So much for looking mortal. When California finished third at the Arizona Intercollegiate, the first time the team hadn't claimed at least a share of a title during the 2012-13 season, many wondered if this would cause the team to sputter with the momentum from the fall semester gone.
Yet with a third-straight victory at the John Burns Intercollegiate last week, and by a whopping 27 strokes, the Golden Bears easily managed to retain their spot atop the first Golf World/Nike Golf Division I men's coaches' poll. Steve Desimone's squad earned 21 of the 23 available first-place votes.
Do the the voters in the Golf World/WGCA women's Division I coaches poll have a crystal ball?
While ballots had to be turned in last Friday for the first spring poll of the 2012-13 season, five days before the end of the rain-shortened Allstate Sugar Bowl Intercollegiate would conclude, the 80 percent of the coaches seemed to know that USC was going to be victorious at English Turn G&CC, winning a playoff over crosstown rival UCLA.
Twenty of the 25 voters selected the Trojans No. 1, allowing the Pac-12 power to remain atop the Golf World poll even before recording arguably their most impressive victory of the season.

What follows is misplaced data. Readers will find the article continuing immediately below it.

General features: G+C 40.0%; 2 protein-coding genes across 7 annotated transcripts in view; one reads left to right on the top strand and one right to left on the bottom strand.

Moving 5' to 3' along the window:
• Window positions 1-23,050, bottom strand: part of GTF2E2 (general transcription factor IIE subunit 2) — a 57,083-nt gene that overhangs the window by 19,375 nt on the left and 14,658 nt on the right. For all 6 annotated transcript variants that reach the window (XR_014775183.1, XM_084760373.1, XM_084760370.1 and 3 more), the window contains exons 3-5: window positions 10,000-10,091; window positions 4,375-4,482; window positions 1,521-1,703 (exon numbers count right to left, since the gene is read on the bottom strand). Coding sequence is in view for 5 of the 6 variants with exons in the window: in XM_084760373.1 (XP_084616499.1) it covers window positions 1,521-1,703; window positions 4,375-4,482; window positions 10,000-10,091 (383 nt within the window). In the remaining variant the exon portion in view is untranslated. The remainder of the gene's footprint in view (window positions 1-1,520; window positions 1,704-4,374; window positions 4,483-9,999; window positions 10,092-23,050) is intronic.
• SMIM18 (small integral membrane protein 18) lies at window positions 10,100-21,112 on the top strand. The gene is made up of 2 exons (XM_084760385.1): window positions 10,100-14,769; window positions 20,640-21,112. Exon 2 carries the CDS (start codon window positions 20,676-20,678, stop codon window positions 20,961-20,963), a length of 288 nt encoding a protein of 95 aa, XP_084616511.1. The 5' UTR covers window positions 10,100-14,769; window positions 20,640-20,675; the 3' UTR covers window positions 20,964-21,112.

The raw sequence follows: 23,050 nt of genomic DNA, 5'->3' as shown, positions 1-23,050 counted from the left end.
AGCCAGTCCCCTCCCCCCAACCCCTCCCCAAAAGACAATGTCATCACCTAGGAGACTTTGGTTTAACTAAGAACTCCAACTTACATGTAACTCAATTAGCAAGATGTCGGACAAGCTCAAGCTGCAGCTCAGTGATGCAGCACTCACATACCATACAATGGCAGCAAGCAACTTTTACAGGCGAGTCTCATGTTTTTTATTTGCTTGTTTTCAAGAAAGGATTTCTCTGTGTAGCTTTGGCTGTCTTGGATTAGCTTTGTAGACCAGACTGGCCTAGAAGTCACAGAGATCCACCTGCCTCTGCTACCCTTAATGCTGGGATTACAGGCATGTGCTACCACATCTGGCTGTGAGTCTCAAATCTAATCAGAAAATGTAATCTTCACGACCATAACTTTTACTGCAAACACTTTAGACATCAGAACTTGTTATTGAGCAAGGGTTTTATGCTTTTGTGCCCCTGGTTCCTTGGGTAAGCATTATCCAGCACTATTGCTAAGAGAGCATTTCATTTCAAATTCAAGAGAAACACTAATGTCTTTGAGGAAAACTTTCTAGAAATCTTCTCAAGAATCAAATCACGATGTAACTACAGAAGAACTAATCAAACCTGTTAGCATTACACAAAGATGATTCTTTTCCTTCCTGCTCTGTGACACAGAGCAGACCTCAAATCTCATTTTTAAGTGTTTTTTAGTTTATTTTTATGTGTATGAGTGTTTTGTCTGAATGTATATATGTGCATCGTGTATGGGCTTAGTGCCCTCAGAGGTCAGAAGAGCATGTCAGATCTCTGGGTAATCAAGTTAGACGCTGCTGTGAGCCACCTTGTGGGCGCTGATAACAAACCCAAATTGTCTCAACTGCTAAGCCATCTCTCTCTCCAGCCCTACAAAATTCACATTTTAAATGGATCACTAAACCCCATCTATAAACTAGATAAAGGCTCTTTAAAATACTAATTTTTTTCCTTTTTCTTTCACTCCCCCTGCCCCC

It's been five days and I still can't get over one simple fact about Stanford freshman Mariah Stackhouse's NCAA record setting final round at the Peg Barnard Invitational.
Forget the 10-under 61 at Stanford GC. How about the nine-under 26 on the front nine.
"It's not even the side of the course that I like," Stackhouse (right) said afterward, a line that literally caused me to laugh out loud.
Two eagles and five birdies left little doubt that the 18-year-old from Riverdale, Ga., was going to claim medalist honors in the 36-hole tournament. A three-putt bogey on the 13th and another bogey on the 14th kept a sub-60 score from coming true, but Stackhouse's 61 sufficed as it bested her previous personal best by four strokes.
The field is only 12 teams and just four ranked in the top 25 of the Golf World/WGCA coaches' poll, but I'm going to be paying close attention to the Florida State Match-Up event that began this morning at Southwood GC in Tallahassee, Fla. With so many college events having the same look and feel, it's great what coach Amy Bond and the Seminoles are trying to do with this first-year event.
The concept behind the Match-Up is pretty interesting: six teams were initially invited to play in the tournament. Those six teams were then allowed to contact a team of their choice to partner with during the competition.
Say this about the spring college golf season: there's no easing in to the action for many marquee programs.
Several early February events have some of the deepest fields of any tournaments all spring. On the men's side, the Amer Ari Invitational wraps up today in Hawaii with eight of the top 25 teams from the Golf World/Nike Golf coaches' poll competing. On the women's side, this week's the Northrup Grumman Regionals Challenge, with four of the top five teams in the latest Golf World/WGCA coaches' poll, is the ranked the fourth toughest event of the spring this year (after being No. 1 in 2012) while the Lady Puerto Rico Classic is tied for sixth toughest.